Unintentional injury deaths are approximately 50% higher in rural areas than in urban areas. This is due, in part, to greater risk of death from motor vehicle crashes and opioid overdoses.  In addition, rural EMS services are often underfunded and understaffed.  A 2016 study indicated that approximately 1/3 of South Dakota ambulance services reported a delay in response or missing a call due to not having available staff. To answer this problem, the Dakota Responder program was developed. The goal of the program is to train people to provide life-saving treatment until help arrives. The program is led by Dr. Matt Owens from Redfield Community Memorial Hospital and University of South Dakota Sanford School of Medicine. It is sponsored by grant money from the Department of Labor and Substance Abuse and Mental Health Services Administration. 101 employees from Agtegra Cooperative were trained in Stop the Bleed, use of automatic external defibrillators (AED), and use of Narcan. Stop the Bleed provides education to recognize life-threatening bleeding and intervene effectively. AEDs analyze the heart rhythm and can deliver an electric shock to restore the heart rhythm to normal. Narcan is used for the treatment of a known or suspected opioid overdose. The program has been quite successful.  101 of the 101 participants believe the program should be offered across rural South Dakota; 1/3 of the participants are interested in pursuing EMT training, and participants increased their confidence in responding to medical emergencies. Agtegra employees work in rural areas throughout northeastern South Dakota and will have ditch kits in their vehicles to respond to emergency situations prior to EMS arriving. The program is currently looking to form more partnerships to provide this training to others.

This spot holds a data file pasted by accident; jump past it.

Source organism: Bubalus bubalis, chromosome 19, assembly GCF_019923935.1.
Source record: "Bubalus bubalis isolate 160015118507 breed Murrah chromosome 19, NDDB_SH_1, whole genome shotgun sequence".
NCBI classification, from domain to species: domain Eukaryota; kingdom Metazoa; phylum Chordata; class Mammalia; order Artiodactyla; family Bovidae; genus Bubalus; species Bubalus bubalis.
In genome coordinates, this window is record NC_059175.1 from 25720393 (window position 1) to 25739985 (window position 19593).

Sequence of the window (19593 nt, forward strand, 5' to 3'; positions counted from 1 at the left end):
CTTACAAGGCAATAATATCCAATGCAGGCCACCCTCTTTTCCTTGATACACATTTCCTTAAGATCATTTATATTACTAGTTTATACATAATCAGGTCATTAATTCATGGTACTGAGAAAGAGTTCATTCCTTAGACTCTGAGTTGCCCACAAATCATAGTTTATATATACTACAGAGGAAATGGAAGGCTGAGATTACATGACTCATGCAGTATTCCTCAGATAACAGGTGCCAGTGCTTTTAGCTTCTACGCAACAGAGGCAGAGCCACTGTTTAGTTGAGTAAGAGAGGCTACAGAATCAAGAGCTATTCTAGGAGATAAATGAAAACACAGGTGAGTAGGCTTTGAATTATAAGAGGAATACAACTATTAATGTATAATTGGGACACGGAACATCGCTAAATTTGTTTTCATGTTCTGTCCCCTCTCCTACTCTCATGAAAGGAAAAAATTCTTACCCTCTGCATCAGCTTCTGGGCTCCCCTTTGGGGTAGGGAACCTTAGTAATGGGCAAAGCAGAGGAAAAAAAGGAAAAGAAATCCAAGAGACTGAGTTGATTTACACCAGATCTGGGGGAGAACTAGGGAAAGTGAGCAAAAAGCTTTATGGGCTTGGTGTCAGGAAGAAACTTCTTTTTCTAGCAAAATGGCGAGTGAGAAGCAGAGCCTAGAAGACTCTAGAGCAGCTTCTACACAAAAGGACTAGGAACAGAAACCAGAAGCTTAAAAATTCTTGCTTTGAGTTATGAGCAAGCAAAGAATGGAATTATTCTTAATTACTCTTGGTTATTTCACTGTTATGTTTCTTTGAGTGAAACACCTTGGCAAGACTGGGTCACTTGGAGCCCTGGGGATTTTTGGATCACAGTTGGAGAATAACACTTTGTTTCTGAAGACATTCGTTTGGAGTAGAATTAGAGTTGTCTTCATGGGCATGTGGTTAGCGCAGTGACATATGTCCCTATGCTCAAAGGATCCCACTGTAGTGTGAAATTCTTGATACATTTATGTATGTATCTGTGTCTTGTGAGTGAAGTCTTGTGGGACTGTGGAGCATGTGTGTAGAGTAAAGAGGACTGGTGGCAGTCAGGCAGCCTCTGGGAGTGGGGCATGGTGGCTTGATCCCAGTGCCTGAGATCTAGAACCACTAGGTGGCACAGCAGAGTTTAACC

Share This Story, Choose Your Platform!